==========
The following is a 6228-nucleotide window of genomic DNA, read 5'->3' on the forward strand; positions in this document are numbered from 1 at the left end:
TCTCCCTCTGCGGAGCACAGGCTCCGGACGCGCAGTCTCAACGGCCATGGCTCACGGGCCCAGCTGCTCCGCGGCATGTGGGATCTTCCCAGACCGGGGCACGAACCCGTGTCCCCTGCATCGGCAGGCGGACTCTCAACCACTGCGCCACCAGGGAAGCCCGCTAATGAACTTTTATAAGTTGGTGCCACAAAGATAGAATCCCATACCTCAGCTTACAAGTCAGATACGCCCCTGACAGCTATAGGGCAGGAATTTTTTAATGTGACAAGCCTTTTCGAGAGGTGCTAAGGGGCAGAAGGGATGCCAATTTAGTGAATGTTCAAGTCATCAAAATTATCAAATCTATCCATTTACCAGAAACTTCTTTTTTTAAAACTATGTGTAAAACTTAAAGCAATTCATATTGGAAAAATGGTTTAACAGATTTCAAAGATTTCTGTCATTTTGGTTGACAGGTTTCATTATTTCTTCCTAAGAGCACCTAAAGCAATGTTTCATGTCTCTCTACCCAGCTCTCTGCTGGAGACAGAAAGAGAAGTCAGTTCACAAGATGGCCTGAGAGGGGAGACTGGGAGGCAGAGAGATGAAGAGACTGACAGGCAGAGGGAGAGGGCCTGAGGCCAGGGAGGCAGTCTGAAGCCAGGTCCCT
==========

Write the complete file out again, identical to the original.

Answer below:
The following is a 6228-nucleotide window of genomic DNA, read 5'->3' on the forward strand; positions in this document are numbered from 1 at the left end:
TCTCCCTCTGCGGAGCACAGGCTCCGGACGCGCAGTCTCAACGGCCATGGCTCACGGGCCCAGCTGCTCCGCGGCATGTGGGATCTTCCCAGACCGGGGCACGAACCCGTGTCCCCTGCATCGGCAGGCGGACTCTCAACCACTGCGCCACCAGGGAAGCCCGCTAATGAACTTTTATAAGTTGGTGCCACAAAGATAGAATCCCATACCTCAGCTTACAAGTCAGATACGCCCCTGACAGCTATAGGGCAGGAATTTTTTAATGTGACAAGCCTTTTCGAGAGGTGCTAAGGGGCAGAAGGGATGCCAATTTAGTGAATGTTCAAGTCATCAAAATTATCAAATCTATCCATTTACCAGAAACTTCTTTTTTTAAAACTATGTGTAAAACTTAAAGCAATTCATATTGGAAAAATGGTTTAACAGATTTCAAAGATTTCTGTCATTTTGGTTGACAGGTTTCATTATTTCTTCCTAAGAGCACCTAAAGCAATGTTTCATGTCTCTCTACCCAGCTCTCTGCTGGAGACAGAAAGAGAAGTCAGTTCACAAGATGGCCTGAGAGGGGAGACTGGGAGGCAGAGAGATGAAGAGACTGACAGGCAGAGGGAGAGGGCCTGAGGCCAGGGAGGCAGTCTGAAGCCAGGTCCCT